Reads to Help You Embrace (or Escape) the New Reality
In these unprecedented times, some seek comfort while others seek insight to help cope with the new reality. As a public library, we aim to serve all — and with that in mind, I’ve compiled a short list of books for whichever the mood or need calls for.
Everyone has time on their recently washed hands, and if you’re interested in learning more about the history of epidemics and pandemics I’ve recommend some titles for you:
While the current pandemic is terrible, it is nowhere near the scale of what the bubonic plague was for 17th century Europe. The Journal of the Plague Year, by William Defoe, published in 1722, is set in 1665 amidst the Great Plague of London, and is widely considered the first historical novel in English. This would also appeal to history buffs as it contains verisimilitude and details of life during that time period.
The last time in our recent history when the world shared a similar crisis was during the Spanish Flu. The Great Influenza by John Barry (2004), recounts a fascinating history and evidence-based narrative with medical research about the horrifying scourge that killed millions of people in 1918. If history is any indication, it may serve as solace as how the medical and scientific community attempt to understand and contain an infectious and deadly disease.
Blindness, by Nobel Prize winning author, Jose Saramago, is set in an indeterminate present, whereby a mysterious plague strikes its victims suddenly blind. While it paints a grim vision of human nature, there are elements of humor, adventure, and romance with a happy ending.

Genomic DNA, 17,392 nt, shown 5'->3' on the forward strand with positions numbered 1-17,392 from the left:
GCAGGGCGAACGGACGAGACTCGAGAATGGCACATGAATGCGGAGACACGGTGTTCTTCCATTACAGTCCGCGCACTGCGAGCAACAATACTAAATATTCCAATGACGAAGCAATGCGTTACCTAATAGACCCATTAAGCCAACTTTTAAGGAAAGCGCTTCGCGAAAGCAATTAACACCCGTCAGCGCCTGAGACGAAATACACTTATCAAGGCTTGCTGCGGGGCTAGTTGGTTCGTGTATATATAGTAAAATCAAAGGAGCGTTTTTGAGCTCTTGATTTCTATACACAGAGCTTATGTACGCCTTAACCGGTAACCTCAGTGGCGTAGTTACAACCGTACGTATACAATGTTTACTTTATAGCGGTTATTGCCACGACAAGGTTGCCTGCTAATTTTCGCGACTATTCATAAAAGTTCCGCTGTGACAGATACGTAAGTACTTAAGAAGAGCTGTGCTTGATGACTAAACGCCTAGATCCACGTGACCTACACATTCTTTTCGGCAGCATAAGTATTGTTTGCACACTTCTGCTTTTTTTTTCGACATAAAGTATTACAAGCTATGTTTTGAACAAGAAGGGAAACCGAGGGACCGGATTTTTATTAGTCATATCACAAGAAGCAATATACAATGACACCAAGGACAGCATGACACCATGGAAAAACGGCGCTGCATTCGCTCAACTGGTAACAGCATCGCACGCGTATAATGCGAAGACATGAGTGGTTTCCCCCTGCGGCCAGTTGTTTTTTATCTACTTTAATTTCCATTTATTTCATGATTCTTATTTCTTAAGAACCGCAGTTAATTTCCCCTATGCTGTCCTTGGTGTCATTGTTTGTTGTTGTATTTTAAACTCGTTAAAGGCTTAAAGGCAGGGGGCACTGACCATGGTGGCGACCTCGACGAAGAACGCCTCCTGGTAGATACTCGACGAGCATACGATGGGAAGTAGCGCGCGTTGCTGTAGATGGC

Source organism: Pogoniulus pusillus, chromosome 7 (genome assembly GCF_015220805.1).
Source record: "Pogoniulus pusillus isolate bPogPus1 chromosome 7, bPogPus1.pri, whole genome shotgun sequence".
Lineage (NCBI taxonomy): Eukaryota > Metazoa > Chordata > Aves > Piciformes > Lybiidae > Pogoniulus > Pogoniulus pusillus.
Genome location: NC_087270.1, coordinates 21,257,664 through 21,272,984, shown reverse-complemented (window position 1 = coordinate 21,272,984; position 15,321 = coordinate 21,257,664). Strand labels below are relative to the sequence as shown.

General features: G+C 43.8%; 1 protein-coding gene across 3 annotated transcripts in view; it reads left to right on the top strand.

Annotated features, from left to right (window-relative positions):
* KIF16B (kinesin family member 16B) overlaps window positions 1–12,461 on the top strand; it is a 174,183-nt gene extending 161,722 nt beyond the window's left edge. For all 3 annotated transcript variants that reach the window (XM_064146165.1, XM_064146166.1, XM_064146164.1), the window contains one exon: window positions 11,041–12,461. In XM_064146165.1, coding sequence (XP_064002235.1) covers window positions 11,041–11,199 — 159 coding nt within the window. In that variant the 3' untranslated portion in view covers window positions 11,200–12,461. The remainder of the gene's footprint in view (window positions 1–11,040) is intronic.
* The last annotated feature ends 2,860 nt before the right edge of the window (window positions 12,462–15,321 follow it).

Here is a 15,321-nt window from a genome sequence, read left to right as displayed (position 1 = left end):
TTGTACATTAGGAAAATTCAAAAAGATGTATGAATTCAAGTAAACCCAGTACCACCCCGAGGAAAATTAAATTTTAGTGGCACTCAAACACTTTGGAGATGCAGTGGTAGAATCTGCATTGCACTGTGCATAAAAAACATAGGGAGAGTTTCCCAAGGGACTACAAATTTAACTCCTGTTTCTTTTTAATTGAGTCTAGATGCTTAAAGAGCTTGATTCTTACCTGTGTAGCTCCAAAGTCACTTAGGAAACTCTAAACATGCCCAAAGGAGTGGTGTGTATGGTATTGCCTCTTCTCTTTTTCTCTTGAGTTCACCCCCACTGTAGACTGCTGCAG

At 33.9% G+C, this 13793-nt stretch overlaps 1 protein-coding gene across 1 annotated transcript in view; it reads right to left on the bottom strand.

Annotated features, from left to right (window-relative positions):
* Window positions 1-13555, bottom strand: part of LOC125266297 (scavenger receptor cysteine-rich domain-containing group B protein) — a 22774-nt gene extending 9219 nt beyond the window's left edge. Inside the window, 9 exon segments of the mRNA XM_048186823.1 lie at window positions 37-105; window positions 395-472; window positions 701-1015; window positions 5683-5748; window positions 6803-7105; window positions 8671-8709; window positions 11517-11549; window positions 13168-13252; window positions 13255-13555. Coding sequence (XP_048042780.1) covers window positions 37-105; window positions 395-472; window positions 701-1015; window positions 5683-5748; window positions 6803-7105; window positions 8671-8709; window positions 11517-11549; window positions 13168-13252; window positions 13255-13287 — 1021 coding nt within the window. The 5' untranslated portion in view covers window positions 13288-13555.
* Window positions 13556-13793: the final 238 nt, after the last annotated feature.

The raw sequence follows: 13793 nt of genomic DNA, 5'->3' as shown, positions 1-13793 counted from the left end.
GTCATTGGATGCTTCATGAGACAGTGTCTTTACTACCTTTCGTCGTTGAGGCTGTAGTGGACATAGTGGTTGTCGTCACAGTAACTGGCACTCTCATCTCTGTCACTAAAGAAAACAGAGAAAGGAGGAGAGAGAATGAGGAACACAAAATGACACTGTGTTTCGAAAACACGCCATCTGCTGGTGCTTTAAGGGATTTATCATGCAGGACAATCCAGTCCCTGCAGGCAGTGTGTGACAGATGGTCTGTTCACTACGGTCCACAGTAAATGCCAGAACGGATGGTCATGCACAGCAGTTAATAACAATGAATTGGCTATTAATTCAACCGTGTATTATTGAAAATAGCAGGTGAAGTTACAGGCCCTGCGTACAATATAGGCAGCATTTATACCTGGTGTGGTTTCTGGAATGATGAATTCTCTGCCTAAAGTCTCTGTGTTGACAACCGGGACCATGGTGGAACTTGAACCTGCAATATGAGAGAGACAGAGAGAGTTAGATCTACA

For some of us, we might desire something else from the collective anxiety and immerse ourselves into pure escapism. For light-hearted, witty, clever romps with young British aristocracy in the care-free 1920’s, read anything by P.G. Wodehouse. I recommend beginning with the dim-witted Wooster and his trusty butler Jeeves in Right Ho, Jeeves! Wooster relies on Jeeves to maintain his happy-go-lucky bachelorhood and unravel his silly predicaments. Q
Alexandra Chang’s Days of Distraction is set in the present-day with all the technological, political, sociological and economic contemporary issues and challenges that readers will recognize. It centers around a young Chinese American woman who leaves her tech job in San Francisco to search for herself in a small town. With tenderness and amusement, we experience the same dramatic changes and uncertainty as the narrator. Possibly just what we need right now.
For both historical novel enthusiasts and mystery lovers, we have both in Samantha Harvey’s The Western Wind. Set in a medieval English village in 1491, the body of a generous benefactor is found and a local cleric plays the detective. With vivid and accurate descriptions of daily life in the time period, the novel is also riveting and suspenseful while engaging themes of spirituality and questions of moral resiliency during times of long-term hardship. The novel offers both a portal of historical escapism while examining human nature.
Whichever mood you’re in, we have these titles and more are available online to help you cope, grow or escape and enjoy your time at home.
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